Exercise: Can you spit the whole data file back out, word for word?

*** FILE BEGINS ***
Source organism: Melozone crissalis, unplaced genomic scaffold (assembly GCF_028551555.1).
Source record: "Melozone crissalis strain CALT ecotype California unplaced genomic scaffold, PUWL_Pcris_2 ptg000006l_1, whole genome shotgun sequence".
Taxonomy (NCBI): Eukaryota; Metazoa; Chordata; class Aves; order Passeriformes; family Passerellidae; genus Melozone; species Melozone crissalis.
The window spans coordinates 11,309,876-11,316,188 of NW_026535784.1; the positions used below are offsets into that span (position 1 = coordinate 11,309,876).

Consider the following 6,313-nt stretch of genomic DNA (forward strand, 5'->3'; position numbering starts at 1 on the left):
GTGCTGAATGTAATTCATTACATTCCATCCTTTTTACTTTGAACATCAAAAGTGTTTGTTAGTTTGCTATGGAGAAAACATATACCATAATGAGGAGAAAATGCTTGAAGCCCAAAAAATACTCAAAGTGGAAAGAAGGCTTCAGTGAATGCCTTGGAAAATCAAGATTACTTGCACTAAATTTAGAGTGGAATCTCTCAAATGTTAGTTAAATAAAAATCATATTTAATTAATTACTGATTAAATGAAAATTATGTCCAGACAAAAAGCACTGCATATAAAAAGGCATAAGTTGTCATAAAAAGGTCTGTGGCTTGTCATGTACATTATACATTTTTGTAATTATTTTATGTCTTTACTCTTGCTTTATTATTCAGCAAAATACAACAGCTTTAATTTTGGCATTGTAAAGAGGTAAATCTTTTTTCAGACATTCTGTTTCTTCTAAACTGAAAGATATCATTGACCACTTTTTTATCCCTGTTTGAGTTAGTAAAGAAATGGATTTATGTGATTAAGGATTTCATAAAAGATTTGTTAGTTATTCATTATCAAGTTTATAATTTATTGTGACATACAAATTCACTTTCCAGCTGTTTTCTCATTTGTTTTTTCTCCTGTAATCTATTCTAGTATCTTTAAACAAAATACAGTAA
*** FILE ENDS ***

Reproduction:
Source organism: Melozone crissalis, unplaced genomic scaffold (assembly GCF_028551555.1).
Source record: "Melozone crissalis strain CALT ecotype California unplaced genomic scaffold, PUWL_Pcris_2 ptg000006l_1, whole genome shotgun sequence".
Taxonomy (NCBI): Eukaryota; Metazoa; Chordata; class Aves; order Passeriformes; family Passerellidae; genus Melozone; species Melozone crissalis.
The window spans coordinates 11,309,876-11,316,188 of NW_026535784.1; the positions used below are offsets into that span (position 1 = coordinate 11,309,876).

Consider the following 6,313-nt stretch of genomic DNA (forward strand, 5'->3'; position numbering starts at 1 on the left):
GTGCTGAATGTAATTCATTACATTCCATCCTTTTTACTTTGAACATCAAAAGTGTTTGTTAGTTTGCTATGGAGAAAACATATACCATAATGAGGAGAAAATGCTTGAAGCCCAAAAAATACTCAAAGTGGAAAGAAGGCTTCAGTGAATGCCTTGGAAAATCAAGATTACTTGCACTAAATTTAGAGTGGAATCTCTCAAATGTTAGTTAAATAAAAATCATATTTAATTAATTACTGATTAAATGAAAATTATGTCCAGACAAAAAGCACTGCATATAAAAAGGCATAAGTTGTCATAAAAAGGTCTGTGGCTTGTCATGTACATTATACATTTTTGTAATTATTTTATGTCTTTACTCTTGCTTTATTATTCAGCAAAATACAACAGCTTTAATTTTGGCATTGTAAAGAGGTAAATCTTTTTTCAGACATTCTGTTTCTTCTAAACTGAAAGATATCATTGACCACTTTTTTATCCCTGTTTGAGTTAGTAAAGAAATGGATTTATGTGATTAAGGATTTCATAAAAGATTTGTTAGTTATTCATTATCAAGTTTATAATTTATTGTGACATACAAATTCACTTTCCAGCTGTTTTCTCATTTGTTTTTTCTCCTGTAATCTATTCTAGTATCTTTAAACAAAATACAGTAA